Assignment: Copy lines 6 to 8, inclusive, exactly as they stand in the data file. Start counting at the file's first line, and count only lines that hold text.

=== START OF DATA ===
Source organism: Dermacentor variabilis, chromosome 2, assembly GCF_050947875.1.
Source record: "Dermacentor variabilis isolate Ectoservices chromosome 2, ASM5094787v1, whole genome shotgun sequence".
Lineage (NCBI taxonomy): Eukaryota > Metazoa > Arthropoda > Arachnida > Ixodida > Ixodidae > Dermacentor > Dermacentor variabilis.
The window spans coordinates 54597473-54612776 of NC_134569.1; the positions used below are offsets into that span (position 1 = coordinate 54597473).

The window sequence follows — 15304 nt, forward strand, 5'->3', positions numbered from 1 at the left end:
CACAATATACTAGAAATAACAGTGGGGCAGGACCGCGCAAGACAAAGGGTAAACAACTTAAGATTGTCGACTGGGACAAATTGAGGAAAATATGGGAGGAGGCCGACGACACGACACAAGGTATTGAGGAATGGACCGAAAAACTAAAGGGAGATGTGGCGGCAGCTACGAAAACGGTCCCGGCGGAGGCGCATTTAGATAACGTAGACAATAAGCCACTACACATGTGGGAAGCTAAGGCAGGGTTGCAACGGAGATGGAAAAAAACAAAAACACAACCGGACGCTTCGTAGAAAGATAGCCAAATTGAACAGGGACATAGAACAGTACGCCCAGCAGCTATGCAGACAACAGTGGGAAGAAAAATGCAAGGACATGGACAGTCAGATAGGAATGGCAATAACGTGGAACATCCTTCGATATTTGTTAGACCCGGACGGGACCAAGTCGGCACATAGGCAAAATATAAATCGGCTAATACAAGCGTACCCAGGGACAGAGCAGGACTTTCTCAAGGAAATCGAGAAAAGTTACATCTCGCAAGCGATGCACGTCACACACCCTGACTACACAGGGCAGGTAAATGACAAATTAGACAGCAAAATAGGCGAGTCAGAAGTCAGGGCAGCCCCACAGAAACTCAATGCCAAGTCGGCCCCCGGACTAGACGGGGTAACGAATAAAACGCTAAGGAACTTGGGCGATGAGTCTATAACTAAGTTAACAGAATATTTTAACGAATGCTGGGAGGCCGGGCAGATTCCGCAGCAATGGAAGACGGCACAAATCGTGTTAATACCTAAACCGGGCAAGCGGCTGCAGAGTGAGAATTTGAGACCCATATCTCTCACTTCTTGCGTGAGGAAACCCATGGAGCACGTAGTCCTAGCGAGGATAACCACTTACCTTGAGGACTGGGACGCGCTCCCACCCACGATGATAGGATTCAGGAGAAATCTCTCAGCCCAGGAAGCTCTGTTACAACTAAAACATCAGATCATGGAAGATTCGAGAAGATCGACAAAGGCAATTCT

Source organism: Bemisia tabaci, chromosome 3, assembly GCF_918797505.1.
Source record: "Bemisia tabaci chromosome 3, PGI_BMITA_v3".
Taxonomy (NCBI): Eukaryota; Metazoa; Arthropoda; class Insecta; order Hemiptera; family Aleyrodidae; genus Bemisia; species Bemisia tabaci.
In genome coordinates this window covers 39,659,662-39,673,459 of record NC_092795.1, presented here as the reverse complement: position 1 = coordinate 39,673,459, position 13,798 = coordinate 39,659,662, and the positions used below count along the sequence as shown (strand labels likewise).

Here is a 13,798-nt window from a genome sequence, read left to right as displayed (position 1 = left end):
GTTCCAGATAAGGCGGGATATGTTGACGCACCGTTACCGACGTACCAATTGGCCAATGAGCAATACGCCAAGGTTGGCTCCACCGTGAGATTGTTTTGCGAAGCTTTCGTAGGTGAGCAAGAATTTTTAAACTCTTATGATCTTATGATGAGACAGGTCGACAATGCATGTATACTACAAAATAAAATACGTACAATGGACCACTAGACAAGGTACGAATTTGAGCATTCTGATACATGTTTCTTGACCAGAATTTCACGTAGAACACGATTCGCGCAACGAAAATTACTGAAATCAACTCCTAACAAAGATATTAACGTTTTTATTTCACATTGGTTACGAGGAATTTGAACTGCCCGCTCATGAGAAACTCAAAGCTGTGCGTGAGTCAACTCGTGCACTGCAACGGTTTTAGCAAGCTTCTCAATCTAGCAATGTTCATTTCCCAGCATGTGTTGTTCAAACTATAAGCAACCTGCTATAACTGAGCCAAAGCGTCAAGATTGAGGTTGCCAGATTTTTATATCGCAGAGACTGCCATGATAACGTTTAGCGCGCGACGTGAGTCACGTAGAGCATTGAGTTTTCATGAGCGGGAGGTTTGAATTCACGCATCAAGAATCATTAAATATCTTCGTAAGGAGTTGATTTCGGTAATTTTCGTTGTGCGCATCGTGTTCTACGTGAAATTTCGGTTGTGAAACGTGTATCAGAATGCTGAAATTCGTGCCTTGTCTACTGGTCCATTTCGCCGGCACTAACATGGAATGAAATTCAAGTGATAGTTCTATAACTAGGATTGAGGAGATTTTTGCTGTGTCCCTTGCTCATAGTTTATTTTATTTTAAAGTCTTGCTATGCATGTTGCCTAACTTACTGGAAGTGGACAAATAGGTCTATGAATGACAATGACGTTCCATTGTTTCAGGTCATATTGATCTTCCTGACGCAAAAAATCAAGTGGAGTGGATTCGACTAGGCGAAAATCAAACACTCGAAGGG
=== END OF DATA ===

CACAATATACTAGAAATAACAGTGGGGCAGGACCGCGCAAGACAAAGGGTAAACAACTTAAGATTGTCGACTGGGACAAATTGAGGAAAATATGGGAGGAGGCCGACGACACGACACAAGGTATTGAGGAATGGACCGAAAAACTAAAGGGAGATGTGGCGGCAGCTACGAAAACGGTCCCGGCGGAGGCGCATTTAGATAACGTAGACAATAAGCCACTACACATGTGGGAAGCTAAGGCAGGGTTGCAACGGAGATGGAAAAAAACAAAAACACAACCGGACGCTTCGTAGAAAGATAGCCAAATTGAACAGGGACATAGAACAGTACGCCCAGCAGCTATGCAGACAACAGTGGGAAGAAAAATGCAAGGACATGGACAGTCAGATAGGAATGGCAATAACGTGGAACATCCTTCGATATTTGTTAGACCCGGACGGGACCAAGTCGGCACATAGGCAAAATATAAATCGGCTAATACAAGCGTACCCAGGGACAGAGCAGGACTTTCTCAAGGAAATCGAGAAAAGTTACATCTCGCAAGCGATGCACGTCACACACCCTGACTACACAGGGCAGGTAAATGACAAATTAGACAGCAAAATAGGCGAGTCAGAAGTCAGGGCAGCCCCACAGAAACTCAATGCCAAGTCGGCCCCCGGACTAGACGGGGTAACGAATAAAACGCTAAGGAACTTGGGCGATGAGTCTATAACTAAGTTAACAGAATATTTTAACGAATGCTGGGAGGCCGGGCAGATTCCGCAGCAATGGAAGACGGCACAAATCGTGTTAATACCTAAACCGGGCAAGCGGCTGCAGAGTGAGAATTTGAGACCCATATCTCTCACTTCTTGCGTGAGGAAACCCATGGAGCACGTAGTCCTAGCGAGGATAACCACTTACCTTGAGGACTGGGACGCGCTCCCACCCACGATGATAGGATTCAGGAGAAATCTCTCAGCCCAGGAAGCTCTGTTACAACTAAAACATCAGATCATGGAAGATTCGAGAAGATCGACAAAGGCAATTCT

Source organism: Bemisia tabaci, chromosome 3, assembly GCF_918797505.1.
Source record: "Bemisia tabaci chromosome 3, PGI_BMITA_v3".